This blog originally appeared on the Left Foot Forward website in June

The chancellor George Osborne has personally cost the average household the equivalent of £4,000. This, according to Oxford economist Simon Wren-Lewis, is down to the delayed recovery, and his decision to pursue austerity rather than take advantage of lower borrowing costs to move towards investment and growth.

Even the recovery itself is set to put more people in debt. Two things the government is doing have an almost cast-iron guarantee of pushing households into precarious financial situations: keeping wages low and eroding the safety net. This is a reality today in Britain.

Last week it became clear that UK households’ average weekly income has hit an 11-year low, according tofigures from the Department for Work and Pensions (DWP).

Real household incomes (acknowledging inflation) remained unchanged at £453 per week in 2013/2014 compared to the year before, the lowest for a decade.

Additionally, George Osborne will announce in his budget next month that £12bn worth of cuts will be made to welfare spending. So divisive are these plans that even the Adam Smith Institute and the Institute for Economic Affairs opposed them.

Moreover, tomorrow will see the Tories axe the Independent Living Fund which has come to be a lifeline for thousands of disabled people up and down the country. The fund will now be distributed by local councils,two-thirds of which will not be able to ring-fence the money for it.

So, now more than ever, we need financial institutions that are fit for purpose in the challenges that will face struggling Britons in the coming months and years.

However as my colleagues – Dr Daniel Tischer and Dr Johnna Montgomerie – and I say in a report published recently for the Political Economy Research Centre (PERC), funded by the Economic and Social Research Council (ESRC), we are still quite a way from having a form of community finance that can step up to these challenges.

This is a real test for those of us who had hoped credit unions, as a form of community-led democratic finance, could have posed a significant challenge to payday lending on the high street.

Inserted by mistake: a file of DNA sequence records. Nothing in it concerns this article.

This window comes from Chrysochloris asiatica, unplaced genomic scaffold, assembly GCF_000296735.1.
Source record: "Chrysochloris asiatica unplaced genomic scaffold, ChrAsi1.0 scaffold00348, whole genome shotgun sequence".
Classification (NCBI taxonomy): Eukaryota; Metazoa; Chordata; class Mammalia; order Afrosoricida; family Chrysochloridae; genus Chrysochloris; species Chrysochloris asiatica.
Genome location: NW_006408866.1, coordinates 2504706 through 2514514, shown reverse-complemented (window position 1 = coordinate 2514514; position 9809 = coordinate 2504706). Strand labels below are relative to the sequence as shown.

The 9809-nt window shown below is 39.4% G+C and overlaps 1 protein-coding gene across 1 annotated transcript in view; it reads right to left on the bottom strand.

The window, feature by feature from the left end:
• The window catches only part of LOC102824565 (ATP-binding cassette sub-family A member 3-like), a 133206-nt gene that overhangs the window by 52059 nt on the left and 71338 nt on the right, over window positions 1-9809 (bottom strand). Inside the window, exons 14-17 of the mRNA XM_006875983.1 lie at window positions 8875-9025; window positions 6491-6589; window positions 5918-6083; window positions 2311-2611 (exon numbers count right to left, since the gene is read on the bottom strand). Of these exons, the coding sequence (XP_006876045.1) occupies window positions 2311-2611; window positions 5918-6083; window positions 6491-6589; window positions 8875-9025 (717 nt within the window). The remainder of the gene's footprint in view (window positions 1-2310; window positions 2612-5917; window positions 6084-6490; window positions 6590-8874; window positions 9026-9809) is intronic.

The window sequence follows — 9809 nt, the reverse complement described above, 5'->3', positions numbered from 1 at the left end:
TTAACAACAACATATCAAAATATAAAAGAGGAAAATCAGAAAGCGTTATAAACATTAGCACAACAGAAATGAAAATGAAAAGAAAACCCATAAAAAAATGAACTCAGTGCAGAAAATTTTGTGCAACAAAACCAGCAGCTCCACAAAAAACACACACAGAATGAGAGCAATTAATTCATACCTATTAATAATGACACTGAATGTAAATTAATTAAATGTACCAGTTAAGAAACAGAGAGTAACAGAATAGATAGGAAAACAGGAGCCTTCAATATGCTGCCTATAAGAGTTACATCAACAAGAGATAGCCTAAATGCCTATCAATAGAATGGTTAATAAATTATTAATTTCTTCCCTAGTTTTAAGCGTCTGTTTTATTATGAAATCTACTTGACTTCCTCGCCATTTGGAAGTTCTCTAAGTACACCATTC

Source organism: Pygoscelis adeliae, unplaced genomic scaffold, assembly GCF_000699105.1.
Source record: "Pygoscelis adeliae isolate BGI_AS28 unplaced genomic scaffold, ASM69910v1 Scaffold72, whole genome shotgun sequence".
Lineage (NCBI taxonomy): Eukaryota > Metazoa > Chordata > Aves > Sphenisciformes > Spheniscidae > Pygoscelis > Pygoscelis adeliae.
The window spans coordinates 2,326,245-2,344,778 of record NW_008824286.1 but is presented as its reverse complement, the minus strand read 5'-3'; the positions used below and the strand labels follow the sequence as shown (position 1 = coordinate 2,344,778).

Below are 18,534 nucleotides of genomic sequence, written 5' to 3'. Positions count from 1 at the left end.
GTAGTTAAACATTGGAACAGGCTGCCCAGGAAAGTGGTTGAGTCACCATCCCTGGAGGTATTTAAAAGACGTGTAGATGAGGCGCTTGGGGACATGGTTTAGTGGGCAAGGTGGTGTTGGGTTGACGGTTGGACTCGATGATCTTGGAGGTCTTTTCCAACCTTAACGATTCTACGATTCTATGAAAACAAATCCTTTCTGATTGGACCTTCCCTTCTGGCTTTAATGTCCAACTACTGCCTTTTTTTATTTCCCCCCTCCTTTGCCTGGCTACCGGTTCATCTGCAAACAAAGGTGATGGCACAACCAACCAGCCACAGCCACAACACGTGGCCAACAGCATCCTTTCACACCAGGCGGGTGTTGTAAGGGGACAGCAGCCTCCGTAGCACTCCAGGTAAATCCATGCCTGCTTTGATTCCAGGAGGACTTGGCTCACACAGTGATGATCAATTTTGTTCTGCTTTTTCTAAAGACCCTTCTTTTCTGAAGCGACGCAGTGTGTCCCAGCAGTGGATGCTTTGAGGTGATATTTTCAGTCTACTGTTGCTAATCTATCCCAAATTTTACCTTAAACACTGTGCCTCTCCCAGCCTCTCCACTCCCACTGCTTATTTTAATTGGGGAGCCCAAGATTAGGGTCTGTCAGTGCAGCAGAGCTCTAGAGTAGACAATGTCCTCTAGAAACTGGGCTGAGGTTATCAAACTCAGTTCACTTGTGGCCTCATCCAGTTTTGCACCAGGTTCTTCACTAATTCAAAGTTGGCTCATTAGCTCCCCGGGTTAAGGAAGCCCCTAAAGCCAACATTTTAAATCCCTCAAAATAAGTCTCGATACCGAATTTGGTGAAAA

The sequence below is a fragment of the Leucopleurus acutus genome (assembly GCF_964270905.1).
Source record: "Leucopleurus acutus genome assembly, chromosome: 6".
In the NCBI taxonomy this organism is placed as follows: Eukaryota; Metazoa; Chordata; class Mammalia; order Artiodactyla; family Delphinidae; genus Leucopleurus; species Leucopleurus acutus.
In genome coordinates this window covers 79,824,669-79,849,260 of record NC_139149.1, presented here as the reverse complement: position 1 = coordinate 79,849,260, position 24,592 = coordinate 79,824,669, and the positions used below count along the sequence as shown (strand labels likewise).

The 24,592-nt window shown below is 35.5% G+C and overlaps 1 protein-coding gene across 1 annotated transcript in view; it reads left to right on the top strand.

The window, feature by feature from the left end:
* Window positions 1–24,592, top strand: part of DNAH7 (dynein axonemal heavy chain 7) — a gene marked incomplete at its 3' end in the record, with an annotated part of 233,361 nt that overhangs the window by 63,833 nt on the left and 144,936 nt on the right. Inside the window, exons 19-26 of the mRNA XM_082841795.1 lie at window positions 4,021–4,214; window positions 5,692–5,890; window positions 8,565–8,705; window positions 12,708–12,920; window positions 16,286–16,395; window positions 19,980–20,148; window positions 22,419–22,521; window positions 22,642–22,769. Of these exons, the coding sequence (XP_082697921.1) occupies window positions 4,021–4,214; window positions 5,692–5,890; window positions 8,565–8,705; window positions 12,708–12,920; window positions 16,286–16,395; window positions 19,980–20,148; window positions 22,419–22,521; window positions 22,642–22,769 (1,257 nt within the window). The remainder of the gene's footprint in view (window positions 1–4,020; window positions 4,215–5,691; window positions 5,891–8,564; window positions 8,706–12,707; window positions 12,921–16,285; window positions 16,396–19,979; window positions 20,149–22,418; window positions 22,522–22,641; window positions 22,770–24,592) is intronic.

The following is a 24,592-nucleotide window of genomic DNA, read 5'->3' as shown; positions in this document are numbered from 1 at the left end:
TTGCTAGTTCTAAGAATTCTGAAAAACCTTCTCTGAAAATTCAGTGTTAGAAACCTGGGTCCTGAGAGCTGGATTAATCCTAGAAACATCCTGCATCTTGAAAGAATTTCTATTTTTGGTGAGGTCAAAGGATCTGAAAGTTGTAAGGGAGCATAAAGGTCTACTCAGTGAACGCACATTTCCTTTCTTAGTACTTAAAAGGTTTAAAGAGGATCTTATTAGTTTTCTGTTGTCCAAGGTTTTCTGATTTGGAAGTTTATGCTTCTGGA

What we found, for example, is that:

  •  Recent growth in the credit union sector has intensified a split between these institutions, between those that are larger and more solvent and smaller/vulnerable firms, which has put a financial strain on the sector
  • Media (and government) attention and scrutiny exacerbates this split by positioning credit unions as an alternative to the payday lending sector; and
  • Legislative and regulatory developments have supported changes to the sector thus far, but questions over the ability of credit unions to enter the payday lending business – in an ethical way – remain.

That is not to say all credit unions are failing.

In Durham recently we held an event jointly with Fincan, the Centre for Social Justice and Community Action at Durham University, and Thrive – all of which are organisations working in various ways to build a sustainable community finance model.

We heard some fantastic ideas for how to make credit unions more important in the UK, including creating a British Universities Credit Union and getting the church more involved.

I also recently spoke to Geoff Leech, who is working on Engage – a payment product credit unions sign up to and their customers can use to make purchases in shops and receive cash back.

Already this is making smaller financial firms more attractive to people who like the perks of mainstream finance. Leech told me he had been working with 50 credit unions in 2012; now he is working with 110. A good month will see three or four more partner with him.

Conditions in the UK are getting worse. We may be recovering but it is uneven. Not having learned the lessons of what austerity can cost us, this government is embarking on more of the same, and personal debt and over-indebtedness is inevitable.

That is why we need a better system of finance for households. As it stands, credit unions are struggling to make this happen.

What we recommend in our report is that they make more efforts to partner with each other, to have bigger firms better able to increase membership numbers. We also recommend that mainstream financial providers fund more initiatives for credit unions to make smaller loans, undercutting payday lenders.

The cost to society for problem debt is £8.3bn. The government is currently creating the conditions to make this problem even worse, which is why the time for community finance is now.

Carl Packman, 29/06/15